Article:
The works may appear simple, yet their material aspects are nearly always large, heavy and expensive. Champions of the immaterial such as Donald Judd, Carl Andre and Joseph Kosuth fit perfectly within this category. Judd once presented his gallerist Leo Castelli with a $250000 production bill in 1973 ($1.4 million in today's money) and buying 100 copper plates will cost you about as much as a small car. Kosuth is mostly famous for his neon works and as custom work easily runs into the thousands of dollars it isn't cheap. Neither is fluorescent lighting if you apply it on the scale that Dan Flavin does. The same principle goes for Bruce Nauman, Christo, Claes Oldenburg and so on.
These artists often worked with readily available materials in ways that don't necessitate any formal art training. But this does not make those materials cheap. As scarcity and uniqueness had so long defined the idea of value in art, high availability had been confused with low costs.

This wrongful assumption had nevertheless carried on into the next decades and by the time the 80's and 90's had arrived, the trend had clearly shifted towards cheaper materials and a smaller scale.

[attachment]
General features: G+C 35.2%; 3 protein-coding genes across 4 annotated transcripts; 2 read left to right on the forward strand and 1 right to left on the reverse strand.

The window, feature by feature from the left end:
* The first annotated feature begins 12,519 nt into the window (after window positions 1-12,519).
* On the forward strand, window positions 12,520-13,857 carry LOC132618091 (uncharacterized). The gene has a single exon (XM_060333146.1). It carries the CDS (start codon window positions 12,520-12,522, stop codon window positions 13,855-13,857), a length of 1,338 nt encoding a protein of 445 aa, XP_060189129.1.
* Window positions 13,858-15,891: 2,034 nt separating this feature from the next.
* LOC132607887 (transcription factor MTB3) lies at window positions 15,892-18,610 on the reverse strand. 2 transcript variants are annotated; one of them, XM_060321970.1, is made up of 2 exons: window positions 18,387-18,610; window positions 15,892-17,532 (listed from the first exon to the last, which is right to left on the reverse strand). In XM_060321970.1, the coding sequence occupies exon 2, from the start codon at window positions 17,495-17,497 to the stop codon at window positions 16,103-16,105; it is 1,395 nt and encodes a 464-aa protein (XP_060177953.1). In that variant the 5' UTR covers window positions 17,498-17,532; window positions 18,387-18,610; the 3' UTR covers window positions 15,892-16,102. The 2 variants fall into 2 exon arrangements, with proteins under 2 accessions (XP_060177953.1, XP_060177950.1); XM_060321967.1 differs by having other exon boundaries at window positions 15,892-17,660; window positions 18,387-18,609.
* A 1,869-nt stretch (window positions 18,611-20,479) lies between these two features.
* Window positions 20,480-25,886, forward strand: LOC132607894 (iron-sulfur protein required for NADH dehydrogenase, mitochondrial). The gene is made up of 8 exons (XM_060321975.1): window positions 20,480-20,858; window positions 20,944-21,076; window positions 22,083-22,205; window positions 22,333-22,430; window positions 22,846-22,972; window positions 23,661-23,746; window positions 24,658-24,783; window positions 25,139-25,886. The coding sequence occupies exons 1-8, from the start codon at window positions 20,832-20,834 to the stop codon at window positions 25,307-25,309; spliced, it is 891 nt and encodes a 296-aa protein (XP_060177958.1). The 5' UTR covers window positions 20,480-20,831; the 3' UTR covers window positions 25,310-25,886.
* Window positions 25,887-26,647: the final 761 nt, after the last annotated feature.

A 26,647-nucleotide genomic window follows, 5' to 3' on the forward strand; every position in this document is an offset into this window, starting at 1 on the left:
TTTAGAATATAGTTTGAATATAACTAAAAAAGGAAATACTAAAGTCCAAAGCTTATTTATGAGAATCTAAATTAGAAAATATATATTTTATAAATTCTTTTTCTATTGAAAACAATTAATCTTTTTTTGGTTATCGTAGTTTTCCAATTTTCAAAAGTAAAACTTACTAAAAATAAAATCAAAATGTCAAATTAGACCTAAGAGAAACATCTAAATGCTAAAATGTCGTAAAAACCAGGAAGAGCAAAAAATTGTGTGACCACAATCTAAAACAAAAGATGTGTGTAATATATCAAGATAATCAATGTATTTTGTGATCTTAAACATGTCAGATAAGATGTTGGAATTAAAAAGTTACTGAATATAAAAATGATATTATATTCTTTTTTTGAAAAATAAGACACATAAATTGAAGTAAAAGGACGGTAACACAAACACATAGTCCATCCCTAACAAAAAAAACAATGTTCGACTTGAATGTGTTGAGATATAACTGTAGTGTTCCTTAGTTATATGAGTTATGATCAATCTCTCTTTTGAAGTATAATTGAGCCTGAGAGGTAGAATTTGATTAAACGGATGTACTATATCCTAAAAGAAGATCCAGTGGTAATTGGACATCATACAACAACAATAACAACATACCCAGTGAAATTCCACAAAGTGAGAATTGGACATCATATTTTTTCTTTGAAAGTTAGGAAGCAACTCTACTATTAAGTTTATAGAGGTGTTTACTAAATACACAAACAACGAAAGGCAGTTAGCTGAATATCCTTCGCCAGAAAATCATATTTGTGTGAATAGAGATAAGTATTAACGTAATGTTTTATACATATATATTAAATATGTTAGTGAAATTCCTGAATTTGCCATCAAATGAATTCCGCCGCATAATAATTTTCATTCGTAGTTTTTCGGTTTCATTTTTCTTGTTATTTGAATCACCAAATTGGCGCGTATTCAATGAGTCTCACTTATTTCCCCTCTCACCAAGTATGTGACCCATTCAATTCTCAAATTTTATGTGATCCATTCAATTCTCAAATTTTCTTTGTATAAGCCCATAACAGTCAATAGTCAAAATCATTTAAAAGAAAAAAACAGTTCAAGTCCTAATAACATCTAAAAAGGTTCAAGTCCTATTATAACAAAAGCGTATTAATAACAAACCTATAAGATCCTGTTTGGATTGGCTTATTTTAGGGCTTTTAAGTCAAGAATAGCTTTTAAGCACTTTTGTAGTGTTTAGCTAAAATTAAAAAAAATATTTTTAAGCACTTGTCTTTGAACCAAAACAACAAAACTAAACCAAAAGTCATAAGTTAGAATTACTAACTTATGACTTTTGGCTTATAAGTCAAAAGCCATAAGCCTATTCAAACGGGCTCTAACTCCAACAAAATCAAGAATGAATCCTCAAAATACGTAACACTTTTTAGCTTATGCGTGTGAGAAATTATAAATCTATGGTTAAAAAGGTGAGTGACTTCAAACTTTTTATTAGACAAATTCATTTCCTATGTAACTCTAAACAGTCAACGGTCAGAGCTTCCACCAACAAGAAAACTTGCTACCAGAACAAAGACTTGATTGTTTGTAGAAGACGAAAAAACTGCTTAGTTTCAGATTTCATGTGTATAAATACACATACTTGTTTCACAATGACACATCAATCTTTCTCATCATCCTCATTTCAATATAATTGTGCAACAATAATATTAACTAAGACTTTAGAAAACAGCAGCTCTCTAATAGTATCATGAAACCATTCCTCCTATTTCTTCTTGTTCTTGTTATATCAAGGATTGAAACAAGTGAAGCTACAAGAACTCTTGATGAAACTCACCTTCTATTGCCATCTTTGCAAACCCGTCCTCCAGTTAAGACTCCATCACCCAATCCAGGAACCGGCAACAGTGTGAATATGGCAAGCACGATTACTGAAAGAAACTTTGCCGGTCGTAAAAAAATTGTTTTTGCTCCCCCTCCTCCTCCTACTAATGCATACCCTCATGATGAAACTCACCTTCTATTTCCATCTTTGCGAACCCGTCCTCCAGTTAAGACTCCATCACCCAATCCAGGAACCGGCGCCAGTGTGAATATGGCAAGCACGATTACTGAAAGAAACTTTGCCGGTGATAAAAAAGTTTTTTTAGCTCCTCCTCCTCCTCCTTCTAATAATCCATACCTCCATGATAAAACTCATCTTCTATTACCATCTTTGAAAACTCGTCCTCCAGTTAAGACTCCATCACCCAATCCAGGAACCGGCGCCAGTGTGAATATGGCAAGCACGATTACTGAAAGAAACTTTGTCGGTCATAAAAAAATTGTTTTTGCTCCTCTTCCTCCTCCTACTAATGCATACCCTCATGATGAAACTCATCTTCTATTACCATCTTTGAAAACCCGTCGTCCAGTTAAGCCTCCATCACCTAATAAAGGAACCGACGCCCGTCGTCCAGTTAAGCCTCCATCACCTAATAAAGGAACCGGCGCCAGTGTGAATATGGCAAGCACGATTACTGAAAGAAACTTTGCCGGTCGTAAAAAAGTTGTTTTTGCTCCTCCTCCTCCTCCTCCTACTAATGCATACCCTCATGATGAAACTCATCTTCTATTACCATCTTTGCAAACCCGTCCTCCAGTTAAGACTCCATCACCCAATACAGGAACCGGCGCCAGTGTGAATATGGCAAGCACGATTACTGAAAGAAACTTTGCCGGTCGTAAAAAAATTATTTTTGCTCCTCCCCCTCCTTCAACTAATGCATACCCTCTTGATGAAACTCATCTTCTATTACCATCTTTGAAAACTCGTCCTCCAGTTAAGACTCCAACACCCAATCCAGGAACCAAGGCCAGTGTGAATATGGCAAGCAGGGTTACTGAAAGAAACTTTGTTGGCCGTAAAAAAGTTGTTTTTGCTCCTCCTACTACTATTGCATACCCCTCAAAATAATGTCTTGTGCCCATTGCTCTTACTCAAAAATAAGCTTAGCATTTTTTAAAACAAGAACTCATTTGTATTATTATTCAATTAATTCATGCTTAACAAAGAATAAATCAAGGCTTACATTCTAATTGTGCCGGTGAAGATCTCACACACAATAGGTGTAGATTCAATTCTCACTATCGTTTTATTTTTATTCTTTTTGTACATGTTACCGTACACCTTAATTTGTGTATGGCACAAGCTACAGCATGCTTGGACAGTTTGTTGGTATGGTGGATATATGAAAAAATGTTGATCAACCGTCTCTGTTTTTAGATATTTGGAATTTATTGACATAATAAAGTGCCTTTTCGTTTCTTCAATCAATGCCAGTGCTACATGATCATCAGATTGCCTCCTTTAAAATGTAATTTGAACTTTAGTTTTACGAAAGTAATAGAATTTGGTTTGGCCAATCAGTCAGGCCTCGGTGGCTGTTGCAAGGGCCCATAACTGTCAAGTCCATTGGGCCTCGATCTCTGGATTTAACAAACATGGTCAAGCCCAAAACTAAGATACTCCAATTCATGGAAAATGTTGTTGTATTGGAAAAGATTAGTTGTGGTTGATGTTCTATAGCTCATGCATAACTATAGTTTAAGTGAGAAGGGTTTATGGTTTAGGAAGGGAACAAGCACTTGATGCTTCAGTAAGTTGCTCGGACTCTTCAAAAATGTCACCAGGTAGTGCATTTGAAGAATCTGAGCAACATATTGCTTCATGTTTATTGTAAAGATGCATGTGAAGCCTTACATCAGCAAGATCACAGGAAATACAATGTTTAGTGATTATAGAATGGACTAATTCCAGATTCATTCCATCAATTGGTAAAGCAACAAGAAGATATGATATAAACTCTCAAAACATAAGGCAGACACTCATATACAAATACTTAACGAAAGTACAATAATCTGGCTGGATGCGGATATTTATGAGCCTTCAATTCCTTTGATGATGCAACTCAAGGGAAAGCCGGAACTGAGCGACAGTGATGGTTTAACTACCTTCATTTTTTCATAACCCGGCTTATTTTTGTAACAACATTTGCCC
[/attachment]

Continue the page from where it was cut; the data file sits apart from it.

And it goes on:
The difficult to handle and expensive metal objects had been replaced with wood, often of the lowest quality. Found objects were used everywhere and and the choice of materials was now expanded into whatever could be found in corner stores. From this came many famous works, varying vastly in character. 'My bed' by Tracy Emin, 'Empty shoe box' from Gabriel Orozco, Martin Kippenbergers' 'Peter' series, Felix Gonzales-Torres perfect lovers and the entire oeuvre of Andy Goldsworthy.
Of course painting flourished as well. The quickly painted work of David Salle, Jorg Immendörf and most famously Jean-Michel Basquiat, captured the zeitgeist perfectly and due to it's swift production was actually able to meet the demand in the galleries.